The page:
The anatomy of a near-perfect internet scam – which you’ve likely been targeted by

Over the last week or so, a particularly clever scam email has been circulating.

There’s a good chance you or someone you know has had this exact email in the last few weeks, or some variation of it.

The email is no more dangerous or truthful than the “Nigerian prince” and “lottery” scams that were popular a decade or so ago. But it doesn’t feel that way when you get it.

That’s because it tells you just enough information about yourself to make you believe it.

It basically tells you you’ve been hacked. It either comes from your own email or from a “darknet” hacker with some random username.

The reason many people end up believing it is because it usually lists your own password in the email.

Then it tells you the hacker has installed malware on to your computer and has been watching you on your webcam.

The hacker has access to all you files, all your contacts and numerous videos of you “enjoying yourself” while visiting various internet sites.

The hacker also has screen captures of all the sites you’ve been visiting and all the conversations you’ve been having with all your contacts.

Basically, it covers many bases of possible embracement and is sure to hit home on at least one.

And what is the hacker planning to do with these videos, photos and message logs?

Send them to all of your contacts, of course… unless you pay them a ransom in bitcoin.

Here’s a screenshot of one of the emails sent to my friend over the weekend:

Pretty unnerving, right?

The key to why this scam is so successful is because it gives you information the scammer couldn’t possibly have unless they had all the things on you they said they do.

The truth is, they don’t actually have any of these things. If they did, they’d also include one of the screenshots or message logs they claim to have.

However, if you get one of these emails do not ask for proof. If you do the scammer will simply attach a real malware program that will be able to do all the things they claim to have already done.

Never open email attachments from people you don’t know. Don’t even open attachments from people you do know if you weren’t expecting them to send you something.

So, if they don’t have the things on you they claim to, how do they have one of your passwords? Or how did they send the email to you from your own address?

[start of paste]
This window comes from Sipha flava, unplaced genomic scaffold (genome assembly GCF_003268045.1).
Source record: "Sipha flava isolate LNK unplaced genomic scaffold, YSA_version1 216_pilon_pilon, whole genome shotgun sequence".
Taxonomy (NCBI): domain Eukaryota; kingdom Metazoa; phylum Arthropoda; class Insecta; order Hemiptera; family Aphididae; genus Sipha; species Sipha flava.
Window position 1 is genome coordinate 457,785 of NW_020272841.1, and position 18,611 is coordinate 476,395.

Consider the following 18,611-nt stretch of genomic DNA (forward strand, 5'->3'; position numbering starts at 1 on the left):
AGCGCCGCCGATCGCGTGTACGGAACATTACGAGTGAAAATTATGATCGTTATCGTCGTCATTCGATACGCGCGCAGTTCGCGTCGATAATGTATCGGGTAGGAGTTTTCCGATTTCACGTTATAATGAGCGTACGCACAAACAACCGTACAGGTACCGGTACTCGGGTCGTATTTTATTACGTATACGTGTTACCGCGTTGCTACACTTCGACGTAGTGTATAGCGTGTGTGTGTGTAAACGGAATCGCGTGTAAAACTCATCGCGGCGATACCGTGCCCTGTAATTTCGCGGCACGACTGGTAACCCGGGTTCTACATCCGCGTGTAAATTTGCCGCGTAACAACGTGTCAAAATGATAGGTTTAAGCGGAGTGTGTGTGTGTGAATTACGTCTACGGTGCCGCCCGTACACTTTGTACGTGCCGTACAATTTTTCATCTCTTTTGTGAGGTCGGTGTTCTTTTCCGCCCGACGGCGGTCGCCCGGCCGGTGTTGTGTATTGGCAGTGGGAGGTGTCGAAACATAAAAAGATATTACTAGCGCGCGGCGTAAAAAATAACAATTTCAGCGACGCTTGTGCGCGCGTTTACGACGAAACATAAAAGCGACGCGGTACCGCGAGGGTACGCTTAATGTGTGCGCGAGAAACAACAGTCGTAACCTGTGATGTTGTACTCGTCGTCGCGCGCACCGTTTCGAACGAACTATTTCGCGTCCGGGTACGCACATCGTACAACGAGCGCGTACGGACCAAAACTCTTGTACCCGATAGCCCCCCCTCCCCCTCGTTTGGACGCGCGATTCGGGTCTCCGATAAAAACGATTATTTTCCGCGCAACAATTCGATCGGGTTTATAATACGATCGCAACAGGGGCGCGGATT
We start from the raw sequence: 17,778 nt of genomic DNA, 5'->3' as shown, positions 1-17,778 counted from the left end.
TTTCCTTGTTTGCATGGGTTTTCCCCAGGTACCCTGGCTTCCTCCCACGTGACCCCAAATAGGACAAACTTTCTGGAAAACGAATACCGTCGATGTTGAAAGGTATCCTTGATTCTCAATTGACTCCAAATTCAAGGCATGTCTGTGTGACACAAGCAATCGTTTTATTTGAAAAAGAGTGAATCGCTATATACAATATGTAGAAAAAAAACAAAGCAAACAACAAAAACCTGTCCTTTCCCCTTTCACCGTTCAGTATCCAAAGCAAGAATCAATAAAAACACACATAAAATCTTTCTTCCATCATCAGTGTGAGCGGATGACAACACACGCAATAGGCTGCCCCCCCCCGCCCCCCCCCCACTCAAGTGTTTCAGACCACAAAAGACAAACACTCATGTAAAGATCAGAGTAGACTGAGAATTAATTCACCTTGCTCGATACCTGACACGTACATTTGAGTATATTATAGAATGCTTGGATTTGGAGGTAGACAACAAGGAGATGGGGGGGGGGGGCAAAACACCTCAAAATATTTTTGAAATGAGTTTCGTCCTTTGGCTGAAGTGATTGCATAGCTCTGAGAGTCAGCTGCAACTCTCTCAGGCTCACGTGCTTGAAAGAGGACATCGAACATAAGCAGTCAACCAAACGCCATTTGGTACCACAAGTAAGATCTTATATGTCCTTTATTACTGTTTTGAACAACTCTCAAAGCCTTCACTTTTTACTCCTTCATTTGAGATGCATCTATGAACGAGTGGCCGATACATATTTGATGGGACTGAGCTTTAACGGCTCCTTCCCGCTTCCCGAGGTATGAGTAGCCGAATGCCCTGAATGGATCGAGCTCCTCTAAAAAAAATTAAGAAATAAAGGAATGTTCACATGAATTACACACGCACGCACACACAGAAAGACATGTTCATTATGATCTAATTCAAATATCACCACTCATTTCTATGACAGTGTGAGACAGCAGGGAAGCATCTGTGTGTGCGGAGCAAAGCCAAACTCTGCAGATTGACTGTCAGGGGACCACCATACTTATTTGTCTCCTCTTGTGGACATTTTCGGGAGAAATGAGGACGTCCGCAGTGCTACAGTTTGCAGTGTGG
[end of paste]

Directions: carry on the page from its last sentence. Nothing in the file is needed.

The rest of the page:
Let’s take a look.

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The three main ways you can get hacked

There are four main ways you can get hacked:

  1. Someone physically steals your equipment and logs in
  2. You download some malware
  3. A company or service you use gets hacked
  4. You fall for a phishing scam.

Route one is usually the most distressing. But, at least you know it has happened instantly and you can take the necessary precautions.

If someone steals your phone or laptop, you know you need to change all your passwords as soon as physically possible.

And there’s a good chance you’ll be able your remotely log in to your equipment and remotely wipe it.

Route two is the most insidious and usually the most dangerous. There really is malware out there that can do all the things that scam email claims to have done.

And it is easy for even novices to use. The “hacker” wouldn’t really have to have any programming knowledge to use it.

They simply buy the script from a real hacker and start getting people to download it. Hence the computer term “script kiddie” for these type of hackers.

The thing is they have to get you to download their malware script in the first place. As long as you are careful about the files you download and the email attachments you open this shouldn’t be a problem.

Your virus scanner should also pick up on any malware you’ve been unfortunate enough to download. However, the quality of virus scanners varies greatly. And the most expensive ones aren’t necessarily the best.

It’s a good idea to download the free Malware Bytes scanner and run it if you think you might have downloaded anything suspicious. It’s free to use if you don’t need it running all the time.

I have no affiliation with Malware Bytes. I just know it is widely regarded a one of the best in the business.

Most people get hacked through no fault of their own

Now this brings us on to route three.

This is how most people get hacked. They get hacked entirely through no fault of their own and there was nothing extra they could have done to prevent it.

Almost every company and service on the internet now requires you to make an account, giving them your email address and creating a password.

It makes a lot of sense to use throwaway passwords for sites you don’t really trust. You could use a less complicated password for sites and services that don’t store much private information on you.

The more private information a service has on you the stronger and more unique your password should be.

At the top of the pile here is the login to your email address. If hackers get this, they can usually get access to everything else via lost password forms.

So make sure to use a completely unique password for your email login, and if you can, use two-factor authentication as well (2FA).

With 2FA on, if someone tries to login from a different device or location to where you usually do, you’ll have to verify it with a short code.

This code is usually either sent to you via text, or it can be set up in an app that continuously cycles codes based on an algorithm.

I don’t really have space to get into the ins and outs of 2FA here. Other than to say, if you have the option of using it, you probably should be.

But if 2FA and the technology behind it would be something you’d like to know more about send me an email: harry@southbankresearch.com and if I get a few responses I’ll write an Exponential Investor all about it.